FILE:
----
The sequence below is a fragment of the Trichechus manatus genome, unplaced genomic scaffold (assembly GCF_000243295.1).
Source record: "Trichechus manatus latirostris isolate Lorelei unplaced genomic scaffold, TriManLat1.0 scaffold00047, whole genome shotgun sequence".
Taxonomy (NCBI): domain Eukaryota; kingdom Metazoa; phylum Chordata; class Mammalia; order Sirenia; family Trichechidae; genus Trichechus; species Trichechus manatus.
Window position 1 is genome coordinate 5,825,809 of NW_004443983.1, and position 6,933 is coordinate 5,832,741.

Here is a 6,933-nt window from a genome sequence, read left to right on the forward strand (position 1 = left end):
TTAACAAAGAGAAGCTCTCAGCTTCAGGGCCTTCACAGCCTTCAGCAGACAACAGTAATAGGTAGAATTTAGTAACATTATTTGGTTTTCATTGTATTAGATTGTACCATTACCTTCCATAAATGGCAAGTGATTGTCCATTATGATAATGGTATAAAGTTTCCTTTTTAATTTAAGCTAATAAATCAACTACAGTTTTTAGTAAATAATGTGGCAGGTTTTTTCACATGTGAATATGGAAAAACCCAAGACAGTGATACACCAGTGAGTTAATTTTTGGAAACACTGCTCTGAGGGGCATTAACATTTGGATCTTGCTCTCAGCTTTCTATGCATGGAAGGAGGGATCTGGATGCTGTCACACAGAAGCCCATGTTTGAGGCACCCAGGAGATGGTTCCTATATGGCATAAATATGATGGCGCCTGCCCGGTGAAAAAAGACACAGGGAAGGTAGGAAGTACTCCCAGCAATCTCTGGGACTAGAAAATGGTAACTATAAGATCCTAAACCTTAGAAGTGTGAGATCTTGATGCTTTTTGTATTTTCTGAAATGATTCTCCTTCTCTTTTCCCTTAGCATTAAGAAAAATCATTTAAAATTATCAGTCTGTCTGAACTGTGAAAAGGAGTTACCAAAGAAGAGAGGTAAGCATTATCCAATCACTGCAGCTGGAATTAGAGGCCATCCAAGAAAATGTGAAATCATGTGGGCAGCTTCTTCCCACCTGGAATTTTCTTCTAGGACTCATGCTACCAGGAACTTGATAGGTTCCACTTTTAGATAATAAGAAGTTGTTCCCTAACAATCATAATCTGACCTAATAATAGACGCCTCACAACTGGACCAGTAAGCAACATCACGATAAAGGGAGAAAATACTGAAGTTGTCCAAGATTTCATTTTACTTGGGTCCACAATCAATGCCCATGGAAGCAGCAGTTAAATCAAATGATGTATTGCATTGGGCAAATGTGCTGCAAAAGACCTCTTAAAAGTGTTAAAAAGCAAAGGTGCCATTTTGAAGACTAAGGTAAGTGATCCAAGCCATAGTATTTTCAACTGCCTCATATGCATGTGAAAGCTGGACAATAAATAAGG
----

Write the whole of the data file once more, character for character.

The sequence below is a fragment of the Trichechus manatus genome, unplaced genomic scaffold (assembly GCF_000243295.1).
Source record: "Trichechus manatus latirostris isolate Lorelei unplaced genomic scaffold, TriManLat1.0 scaffold00047, whole genome shotgun sequence".
Taxonomy (NCBI): domain Eukaryota; kingdom Metazoa; phylum Chordata; class Mammalia; order Sirenia; family Trichechidae; genus Trichechus; species Trichechus manatus.
Window position 1 is genome coordinate 5,825,809 of NW_004443983.1, and position 6,933 is coordinate 5,832,741.

Here is a 6,933-nt window from a genome sequence, read left to right on the forward strand (position 1 = left end):
TTAACAAAGAGAAGCTCTCAGCTTCAGGGCCTTCACAGCCTTCAGCAGACAACAGTAATAGGTAGAATTTAGTAACATTATTTGGTTTTCATTGTATTAGATTGTACCATTACCTTCCATAAATGGCAAGTGATTGTCCATTATGATAATGGTATAAAGTTTCCTTTTTAATTTAAGCTAATAAATCAACTACAGTTTTTAGTAAATAATGTGGCAGGTTTTTTCACATGTGAATATGGAAAAACCCAAGACAGTGATACACCAGTGAGTTAATTTTTGGAAACACTGCTCTGAGGGGCATTAACATTTGGATCTTGCTCTCAGCTTTCTATGCATGGAAGGAGGGATCTGGATGCTGTCACACAGAAGCCCATGTTTGAGGCACCCAGGAGATGGTTCCTATATGGCATAAATATGATGGCGCCTGCCCGGTGAAAAAAGACACAGGGAAGGTAGGAAGTACTCCCAGCAATCTCTGGGACTAGAAAATGGTAACTATAAGATCCTAAACCTTAGAAGTGTGAGATCTTGATGCTTTTTGTATTTTCTGAAATGATTCTCCTTCTCTTTTCCCTTAGCATTAAGAAAAATCATTTAAAATTATCAGTCTGTCTGAACTGTGAAAAGGAGTTACCAAAGAAGAGAGGTAAGCATTATCCAATCACTGCAGCTGGAATTAGAGGCCATCCAAGAAAATGTGAAATCATGTGGGCAGCTTCTTCCCACCTGGAATTTTCTTCTAGGACTCATGCTACCAGGAACTTGATAGGTTCCACTTTTAGATAATAAGAAGTTGTTCCCTAACAATCATAATCTGACCTAATAATAGACGCCTCACAACTGGACCAGTAAGCAACATCACGATAAAGGGAGAAAATACTGAAGTTGTCCAAGATTTCATTTTACTTGGGTCCACAATCAATGCCCATGGAAGCAGCAGTTAAATCAAATGATGTATTGCATTGGGCAAATGTGCTGCAAAAGACCTCTTAAAAGTGTTAAAAAGCAAAGGTGCCATTTTGAAGACTAAGGTAAGTGATCCAAGCCATAGTATTTTCAACTGCCTCATATGCATGTGAAAGCTGGACAATAAATAAGG